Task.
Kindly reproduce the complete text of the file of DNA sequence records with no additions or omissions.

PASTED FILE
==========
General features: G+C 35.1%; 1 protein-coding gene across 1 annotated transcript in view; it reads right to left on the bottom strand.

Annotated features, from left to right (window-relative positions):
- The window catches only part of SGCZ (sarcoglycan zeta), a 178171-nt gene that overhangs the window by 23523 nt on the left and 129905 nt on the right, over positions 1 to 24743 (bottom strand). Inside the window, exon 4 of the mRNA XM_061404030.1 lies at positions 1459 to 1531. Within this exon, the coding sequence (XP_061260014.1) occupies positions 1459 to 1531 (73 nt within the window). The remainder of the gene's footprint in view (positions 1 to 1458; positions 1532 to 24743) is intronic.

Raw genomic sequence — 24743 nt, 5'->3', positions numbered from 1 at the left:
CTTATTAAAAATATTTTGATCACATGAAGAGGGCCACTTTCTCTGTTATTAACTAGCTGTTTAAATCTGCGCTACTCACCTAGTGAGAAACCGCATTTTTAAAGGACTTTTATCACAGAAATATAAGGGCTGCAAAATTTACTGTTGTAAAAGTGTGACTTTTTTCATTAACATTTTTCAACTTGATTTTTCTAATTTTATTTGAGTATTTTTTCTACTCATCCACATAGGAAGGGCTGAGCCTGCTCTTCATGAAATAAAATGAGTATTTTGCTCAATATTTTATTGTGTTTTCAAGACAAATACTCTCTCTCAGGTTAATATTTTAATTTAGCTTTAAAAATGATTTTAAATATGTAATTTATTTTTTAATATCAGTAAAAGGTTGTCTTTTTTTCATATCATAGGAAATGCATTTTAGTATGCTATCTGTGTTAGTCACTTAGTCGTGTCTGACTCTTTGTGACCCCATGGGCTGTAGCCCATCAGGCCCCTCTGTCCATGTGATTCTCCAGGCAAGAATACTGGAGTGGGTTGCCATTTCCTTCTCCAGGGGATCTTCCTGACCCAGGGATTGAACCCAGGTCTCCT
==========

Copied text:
General features: G+C 35.1%; 1 protein-coding gene across 1 annotated transcript in view; it reads right to left on the bottom strand.

Annotated features, from left to right (window-relative positions):
- The window catches only part of SGCZ (sarcoglycan zeta), a 178171-nt gene that overhangs the window by 23523 nt on the left and 129905 nt on the right, over positions 1 to 24743 (bottom strand). Inside the window, exon 4 of the mRNA XM_061404030.1 lies at positions 1459 to 1531. Within this exon, the coding sequence (XP_061260014.1) occupies positions 1459 to 1531 (73 nt within the window). The remainder of the gene's footprint in view (positions 1 to 1458; positions 1532 to 24743) is intronic.

Raw genomic sequence — 24743 nt, 5'->3', positions numbered from 1 at the left:
CTTATTAAAAATATTTTGATCACATGAAGAGGGCCACTTTCTCTGTTATTAACTAGCTGTTTAAATCTGCGCTACTCACCTAGTGAGAAACCGCATTTTTAAAGGACTTTTATCACAGAAATATAAGGGCTGCAAAATTTACTGTTGTAAAAGTGTGACTTTTTTCATTAACATTTTTCAACTTGATTTTTCTAATTTTATTTGAGTATTTTTTCTACTCATCCACATAGGAAGGGCTGAGCCTGCTCTTCATGAAATAAAATGAGTATTTTGCTCAATATTTTATTGTGTTTTCAAGACAAATACTCTCTCTCAGGTTAATATTTTAATTTAGCTTTAAAAATGATTTTAAATATGTAATTTATTTTTTAATATCAGTAAAAGGTTGTCTTTTTTTCATATCATAGGAAATGCATTTTAGTATGCTATCTGTGTTAGTCACTTAGTCGTGTCTGACTCTTTGTGACCCCATGGGCTGTAGCCCATCAGGCCCCTCTGTCCATGTGATTCTCCAGGCAAGAATACTGGAGTGGGTTGCCATTTCCTTCTCCAGGGGATCTTCCTGACCCAGGGATTGAACCCAGGTCTCCT